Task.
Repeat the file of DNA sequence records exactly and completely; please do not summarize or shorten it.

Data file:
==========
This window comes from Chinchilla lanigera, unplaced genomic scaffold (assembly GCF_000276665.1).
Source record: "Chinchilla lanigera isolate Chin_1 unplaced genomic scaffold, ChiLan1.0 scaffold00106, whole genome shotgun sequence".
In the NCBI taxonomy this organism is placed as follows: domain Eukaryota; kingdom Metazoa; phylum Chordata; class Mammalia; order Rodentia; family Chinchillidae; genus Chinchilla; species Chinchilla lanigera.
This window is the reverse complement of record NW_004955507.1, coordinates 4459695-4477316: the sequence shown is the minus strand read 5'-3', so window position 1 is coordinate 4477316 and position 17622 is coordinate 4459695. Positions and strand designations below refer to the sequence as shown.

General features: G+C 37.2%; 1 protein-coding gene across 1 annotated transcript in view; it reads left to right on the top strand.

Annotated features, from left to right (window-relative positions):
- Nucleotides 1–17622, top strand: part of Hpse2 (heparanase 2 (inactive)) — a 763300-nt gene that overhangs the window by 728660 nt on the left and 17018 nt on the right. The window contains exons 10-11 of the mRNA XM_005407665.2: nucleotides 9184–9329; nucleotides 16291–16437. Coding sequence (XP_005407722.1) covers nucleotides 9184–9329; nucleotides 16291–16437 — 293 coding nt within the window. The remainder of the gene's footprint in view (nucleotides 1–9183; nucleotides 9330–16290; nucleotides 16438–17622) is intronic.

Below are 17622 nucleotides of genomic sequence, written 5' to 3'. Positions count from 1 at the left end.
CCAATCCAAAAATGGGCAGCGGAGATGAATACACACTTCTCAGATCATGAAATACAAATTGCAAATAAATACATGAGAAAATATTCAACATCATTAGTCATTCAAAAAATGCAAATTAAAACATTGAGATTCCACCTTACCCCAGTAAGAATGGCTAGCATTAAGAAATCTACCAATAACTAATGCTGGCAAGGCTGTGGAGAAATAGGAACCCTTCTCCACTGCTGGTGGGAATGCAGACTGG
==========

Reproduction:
This window comes from Chinchilla lanigera, unplaced genomic scaffold (assembly GCF_000276665.1).
Source record: "Chinchilla lanigera isolate Chin_1 unplaced genomic scaffold, ChiLan1.0 scaffold00106, whole genome shotgun sequence".
In the NCBI taxonomy this organism is placed as follows: domain Eukaryota; kingdom Metazoa; phylum Chordata; class Mammalia; order Rodentia; family Chinchillidae; genus Chinchilla; species Chinchilla lanigera.
This window is the reverse complement of record NW_004955507.1, coordinates 4459695-4477316: the sequence shown is the minus strand read 5'-3', so window position 1 is coordinate 4477316 and position 17622 is coordinate 4459695. Positions and strand designations below refer to the sequence as shown.

General features: G+C 37.2%; 1 protein-coding gene across 1 annotated transcript in view; it reads left to right on the top strand.

Annotated features, from left to right (window-relative positions):
- Nucleotides 1–17622, top strand: part of Hpse2 (heparanase 2 (inactive)) — a 763300-nt gene that overhangs the window by 728660 nt on the left and 17018 nt on the right. The window contains exons 10-11 of the mRNA XM_005407665.2: nucleotides 9184–9329; nucleotides 16291–16437. Coding sequence (XP_005407722.1) covers nucleotides 9184–9329; nucleotides 16291–16437 — 293 coding nt within the window. The remainder of the gene's footprint in view (nucleotides 1–9183; nucleotides 9330–16290; nucleotides 16438–17622) is intronic.

Below are 17622 nucleotides of genomic sequence, written 5' to 3'. Positions count from 1 at the left end.
CCAATCCAAAAATGGGCAGCGGAGATGAATACACACTTCTCAGATCATGAAATACAAATTGCAAATAAATACATGAGAAAATATTCAACATCATTAGTCATTCAAAAAATGCAAATTAAAACATTGAGATTCCACCTTACCCCAGTAAGAATGGCTAGCATTAAGAAATCTACCAATAACTAATGCTGGCAAGGCTGTGGAGAAATAGGAACCCTTCTCCACTGCTGGTGGGAATGCAGACTGG